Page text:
And in Philostratus we read, when Apollonius and his companions were travelling in a bright Moon-shining night, that the Phantasme of a Hagge met them, and some times changed it self into this shape, & some times into that, and some times vanished out of their sight. Now assoon as Apollonius knew what it was, grievously reviling it advised his companions to do the like: for he knew that that was the best remedy against such invasions. His companions did as he advised, and the Phantasme presently with a noise vanished away like a shadow: For so fearfull is this kind of spirits, that they are moved, tremble, and are compelled by a feigned terrour, and false and impossible threats. Whence Chereon the holy scribe saith that these are those things by which especially the spirits are compelled. There is moreover as hath been above said, a certain kind of spirits not so noxious, but most neer to men, so that they are even affected with humane passions, and many of these delight in mans society, and willingly dwell with them: Some of them dote upon women, some upon children, some are delighted in the company of divers domestick and wild animals, some inhabit Woods and Parks, some dwell about fountains and meadows. So the Fairies, and hobgoblins inhabit Champian fields; the Naiades fountains: the Potamides Rivers; the Nymphs marshes, and ponds: the Oreades mountains; the Humedes Meadows; the Dryades and Hamadryades the Woods, which also Satyrs and Sylvani inhabit, the same also take delight in trees and brakes, as do the Naptæ, and Agaptæ in flowers; the Dodonæ in Acorns; the Paleæ and Feniliæ in fodder and the Country. He therefore that will call upon them, may easily doe it in the places where their abode is, by alluring them with sweet fumes, with pleasant sounds, and by such instruments as are made of the guts of certain animals and peculiar wood, adding songs, verses, inchantments sutable [enchantments suitable] to it, and that which is especially to be observed in this, the singleness of the wit, innocency of the mind, a firm credulity, and constant silence; wherefore they do often meet children, women, and poor and mean men. They are afraid of and flie from men of a constant, bold, and undaunted mind, being no way offensive to good and pure men, but to wicked and impure, noxious. of this kind are hobgoblins, familiars, and ghosts of dead men. Hence Plotinus saith, that the souls of men are sometimes made spirits: and of men well deserving are made familiars which the Greeks call Eudemons, i.e. blessed spirits: but of ill deserving men, hags, and hobgoblins, which the Greeks call Cacodemons, i.e. Evil spirits; But they may be called ghosts when it is uncertain whether they have deserved well or ill. Of these apparitions there are divers examples; such was that which Pliny the Junior makes mention of concerning the house of Athenodorus the Philosopher of Tharsis in which there appeared with a sudden horrible noise the ghost of an old man. And Philostratus tels of the like of a hag of Menippus Lycius the Philosopher turned into a beautifull woman of Corinth, whom Tyaneus Apollonius took to be a hobgoblin; the same at Ephesus, the like in the shape of an old beggar who was the cause of the pestilence, who therefore being by his command stoned, there appeared a mastive [mastiff] dog, and presently the pestilence ceased. We must know this that whosoever shall intellectually work in evil spirits, shall by the power of good spirits bind them; but he that shall work only worldlily, shall work to himself judgement and damnation.I couldn't decide on which sentences I liked best. So, you get the whole section sampled.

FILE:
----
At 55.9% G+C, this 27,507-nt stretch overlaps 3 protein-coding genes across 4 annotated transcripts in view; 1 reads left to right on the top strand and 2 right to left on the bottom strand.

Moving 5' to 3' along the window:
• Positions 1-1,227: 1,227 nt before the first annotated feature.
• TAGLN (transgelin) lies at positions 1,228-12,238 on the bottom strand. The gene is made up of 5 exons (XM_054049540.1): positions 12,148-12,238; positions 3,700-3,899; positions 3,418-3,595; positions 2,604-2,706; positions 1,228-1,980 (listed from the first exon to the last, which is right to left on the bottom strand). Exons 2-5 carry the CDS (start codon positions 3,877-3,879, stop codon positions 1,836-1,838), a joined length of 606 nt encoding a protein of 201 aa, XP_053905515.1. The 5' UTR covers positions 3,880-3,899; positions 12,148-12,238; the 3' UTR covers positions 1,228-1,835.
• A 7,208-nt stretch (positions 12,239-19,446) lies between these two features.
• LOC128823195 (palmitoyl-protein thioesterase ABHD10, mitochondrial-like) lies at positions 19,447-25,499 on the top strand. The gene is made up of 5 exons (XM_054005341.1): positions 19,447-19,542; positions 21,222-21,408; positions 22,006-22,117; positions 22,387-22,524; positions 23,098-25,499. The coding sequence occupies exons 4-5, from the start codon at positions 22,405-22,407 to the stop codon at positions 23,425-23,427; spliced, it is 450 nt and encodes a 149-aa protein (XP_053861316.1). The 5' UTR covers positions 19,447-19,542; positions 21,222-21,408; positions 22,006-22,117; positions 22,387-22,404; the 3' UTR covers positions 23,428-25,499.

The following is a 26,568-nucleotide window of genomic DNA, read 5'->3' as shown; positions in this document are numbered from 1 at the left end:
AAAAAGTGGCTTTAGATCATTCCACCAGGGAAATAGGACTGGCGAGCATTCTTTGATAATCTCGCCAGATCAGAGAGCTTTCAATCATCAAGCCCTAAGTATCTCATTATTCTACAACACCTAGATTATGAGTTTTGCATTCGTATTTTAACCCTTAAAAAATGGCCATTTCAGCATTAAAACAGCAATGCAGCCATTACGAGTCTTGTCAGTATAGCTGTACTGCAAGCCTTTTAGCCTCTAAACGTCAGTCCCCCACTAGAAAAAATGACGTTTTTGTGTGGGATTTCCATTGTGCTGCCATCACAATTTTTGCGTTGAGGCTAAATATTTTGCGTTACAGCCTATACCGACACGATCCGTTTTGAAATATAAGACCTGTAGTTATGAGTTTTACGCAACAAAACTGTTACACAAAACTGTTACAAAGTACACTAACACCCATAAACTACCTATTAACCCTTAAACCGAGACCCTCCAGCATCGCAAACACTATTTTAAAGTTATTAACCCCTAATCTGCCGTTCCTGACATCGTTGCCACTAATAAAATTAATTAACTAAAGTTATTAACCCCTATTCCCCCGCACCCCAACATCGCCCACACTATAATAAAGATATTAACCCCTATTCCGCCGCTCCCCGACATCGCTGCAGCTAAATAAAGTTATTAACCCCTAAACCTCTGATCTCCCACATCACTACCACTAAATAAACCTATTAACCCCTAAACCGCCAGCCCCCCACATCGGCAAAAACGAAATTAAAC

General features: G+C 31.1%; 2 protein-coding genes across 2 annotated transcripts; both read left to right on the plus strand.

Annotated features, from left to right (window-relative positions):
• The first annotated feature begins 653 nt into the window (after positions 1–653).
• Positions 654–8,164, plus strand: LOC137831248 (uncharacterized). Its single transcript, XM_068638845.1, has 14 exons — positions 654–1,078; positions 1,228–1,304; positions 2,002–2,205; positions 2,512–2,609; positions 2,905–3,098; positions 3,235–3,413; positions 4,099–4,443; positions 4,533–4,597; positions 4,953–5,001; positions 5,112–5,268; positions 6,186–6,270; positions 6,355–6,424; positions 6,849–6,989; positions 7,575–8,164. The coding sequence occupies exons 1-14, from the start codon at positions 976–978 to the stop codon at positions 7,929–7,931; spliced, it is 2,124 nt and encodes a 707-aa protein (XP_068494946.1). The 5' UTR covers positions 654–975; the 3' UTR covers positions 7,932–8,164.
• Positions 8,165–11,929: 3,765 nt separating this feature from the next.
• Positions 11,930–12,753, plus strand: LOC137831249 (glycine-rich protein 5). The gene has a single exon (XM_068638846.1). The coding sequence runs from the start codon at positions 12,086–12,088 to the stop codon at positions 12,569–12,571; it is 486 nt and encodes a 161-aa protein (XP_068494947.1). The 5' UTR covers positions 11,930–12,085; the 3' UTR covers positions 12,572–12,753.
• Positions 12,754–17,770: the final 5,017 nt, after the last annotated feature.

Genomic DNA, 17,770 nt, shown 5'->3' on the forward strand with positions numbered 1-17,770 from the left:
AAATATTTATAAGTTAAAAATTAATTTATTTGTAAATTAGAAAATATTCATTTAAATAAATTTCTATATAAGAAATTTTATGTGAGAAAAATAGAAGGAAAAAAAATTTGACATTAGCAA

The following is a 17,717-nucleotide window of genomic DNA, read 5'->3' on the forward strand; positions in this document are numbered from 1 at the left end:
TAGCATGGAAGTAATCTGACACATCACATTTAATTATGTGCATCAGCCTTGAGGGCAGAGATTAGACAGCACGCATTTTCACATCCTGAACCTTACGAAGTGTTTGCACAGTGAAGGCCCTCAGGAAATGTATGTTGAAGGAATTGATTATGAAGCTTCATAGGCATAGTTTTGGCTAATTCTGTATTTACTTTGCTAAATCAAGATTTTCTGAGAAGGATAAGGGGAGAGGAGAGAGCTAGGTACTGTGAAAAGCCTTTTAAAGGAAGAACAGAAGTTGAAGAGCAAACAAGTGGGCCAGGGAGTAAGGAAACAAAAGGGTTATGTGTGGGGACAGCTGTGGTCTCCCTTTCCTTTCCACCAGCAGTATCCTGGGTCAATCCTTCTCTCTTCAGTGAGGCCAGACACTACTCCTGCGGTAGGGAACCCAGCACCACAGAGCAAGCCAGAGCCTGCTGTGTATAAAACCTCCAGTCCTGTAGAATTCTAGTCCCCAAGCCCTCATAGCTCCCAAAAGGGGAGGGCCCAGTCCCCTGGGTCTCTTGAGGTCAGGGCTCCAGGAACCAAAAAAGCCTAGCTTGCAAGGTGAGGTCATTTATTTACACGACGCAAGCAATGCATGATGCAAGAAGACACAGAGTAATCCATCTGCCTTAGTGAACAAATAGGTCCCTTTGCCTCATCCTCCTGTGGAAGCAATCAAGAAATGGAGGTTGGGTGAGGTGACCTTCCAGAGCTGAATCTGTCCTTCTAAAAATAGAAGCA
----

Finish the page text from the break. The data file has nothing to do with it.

- Heinrich Cornelius Agrippa, Of Occult Philosophy, Book III (Part 3).
Thanks to Ms. Krasskova and Sannion for having me on the Wyrd Ways Radio podcast tonight. I had a lot of fun.